Variable Vision: Latest bifocal technology uses layer of liquid crystals

Variable Vision: Latest bifocal technology uses layer of liquid crystals

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Bifocal glasses have come a long way since Benjamin Franklin first invented them more than 200 years ago.

Line, no line (progressive) and contact lens options have been available for years, but the latest innovation offers even more for bifocal wearers.

“It’s pretty neat,” said Dr. Jill Pownell, an optometrist at Korthals & Associates, Mason City.

The new eyewear, under the brand of emPower!, uses an invisible layer of liquid crystals to sense when its wearer is looking down.

Pownell compared the technology to when a smartphone senses being turned on its side and changes the orientation of the screen.

When looking down, the glasses switch to the reading zone/near-vision and then distance vision when not looking down.

The near-vision part can also be activated by swiping a certain area on the frames. It can then be turned off the same way.

Pownell said the glasses are especially helpful when walking down the stairs and in other instances. Having one vision or the other helps eliminate the distortion or blurriness line or no line bifocals sometimes creates.

“This is kind of the way things are going with the technology,” she said.

The glasses also include a no-glare coating and a charger that people can use to charge the glasses while sleeping. A typical charge lasts 2-3 days, Pownell said.

While emPower! eyewear might be appealing to bifocal wearers, the price might cause them to hesitate, Pownell said.

One pair costs approximately $1,200, she said.

Pownell said she expects the price to go down as the novelty of the glasses wears off and the technology becomes more common.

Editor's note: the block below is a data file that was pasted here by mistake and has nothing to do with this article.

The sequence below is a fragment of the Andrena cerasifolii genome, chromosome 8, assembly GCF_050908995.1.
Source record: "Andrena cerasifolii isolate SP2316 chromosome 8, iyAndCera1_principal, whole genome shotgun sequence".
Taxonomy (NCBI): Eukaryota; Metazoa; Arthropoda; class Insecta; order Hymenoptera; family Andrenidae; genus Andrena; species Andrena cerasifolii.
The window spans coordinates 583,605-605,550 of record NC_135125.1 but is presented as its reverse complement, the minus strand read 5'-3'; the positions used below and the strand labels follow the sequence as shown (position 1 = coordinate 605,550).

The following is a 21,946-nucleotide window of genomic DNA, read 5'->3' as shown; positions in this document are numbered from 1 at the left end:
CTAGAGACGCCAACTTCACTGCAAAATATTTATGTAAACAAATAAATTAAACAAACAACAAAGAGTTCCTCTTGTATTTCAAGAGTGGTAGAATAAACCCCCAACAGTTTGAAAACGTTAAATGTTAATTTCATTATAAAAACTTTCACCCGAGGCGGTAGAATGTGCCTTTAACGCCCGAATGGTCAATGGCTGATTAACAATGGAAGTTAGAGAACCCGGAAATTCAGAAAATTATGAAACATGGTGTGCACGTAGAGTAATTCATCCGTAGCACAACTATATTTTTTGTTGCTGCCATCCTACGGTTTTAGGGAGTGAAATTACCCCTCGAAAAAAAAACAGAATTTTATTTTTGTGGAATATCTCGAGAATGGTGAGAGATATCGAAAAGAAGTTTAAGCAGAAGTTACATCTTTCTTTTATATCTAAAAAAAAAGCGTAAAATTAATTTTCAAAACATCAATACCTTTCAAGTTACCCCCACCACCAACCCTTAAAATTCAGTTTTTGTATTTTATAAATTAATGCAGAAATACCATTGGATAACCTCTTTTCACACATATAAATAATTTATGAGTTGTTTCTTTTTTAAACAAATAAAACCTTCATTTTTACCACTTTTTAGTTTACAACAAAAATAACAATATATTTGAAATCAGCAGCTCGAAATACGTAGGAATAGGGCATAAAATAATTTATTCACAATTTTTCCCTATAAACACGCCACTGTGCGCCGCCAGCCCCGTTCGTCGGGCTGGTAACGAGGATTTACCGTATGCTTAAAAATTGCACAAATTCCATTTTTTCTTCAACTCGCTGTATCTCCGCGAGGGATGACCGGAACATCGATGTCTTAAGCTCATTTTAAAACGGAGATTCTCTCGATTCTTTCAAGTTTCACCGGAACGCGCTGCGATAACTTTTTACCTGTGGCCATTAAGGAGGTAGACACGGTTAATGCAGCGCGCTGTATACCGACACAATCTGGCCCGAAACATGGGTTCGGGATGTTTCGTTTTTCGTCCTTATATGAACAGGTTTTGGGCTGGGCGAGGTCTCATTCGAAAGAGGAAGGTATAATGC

In the meantime, if someone isn’t ready to spend $1,200 on bifocal glasses, other options include contacts, line and no line (progressive).

Lined bifocal glasses include distance sight on top and then near-vision on the bottom. A line clearly defines where each vision begins and ends.

No line is similar except the vision is progressive, with an intermediate vision in the middle, Pownell said.

Dr. Kent Juffer, an optometrist at the North Iowa Eye Clinic, Mason City, said the latest progressive glasses are called digital back surface.

“That’s a lens where the surface is computer generated,” he said. “It’s grounded in such a way it allows for a wider transition zone. There’s more usable area in the reading area and less distortion in peripheral vision.”

“That’s always been the problem with progressive lenses,” he added. “If you’re looking peripherally things can be distorted.”

Bifocal contacts work in a way similar to progressive lenses.

With all three options today’s technology allows a person’s prescription to be more exact.

One machine takes a picture of a person wearing glasses and determines where the pupil and other aspects of the eye are. The results can then be used to place the near and distance vision where they would work best and is helpful because no one’s eyes are perfectly symmetrical, Pownell said.

Today’s technology also allows optometrists to get prescriptions down to 0.01 diopters. Before it could only go down to 0.25, Pownell said.

“It gets it a lot more precise,” she said.

For more information about bifocal options talk to your optometrist.

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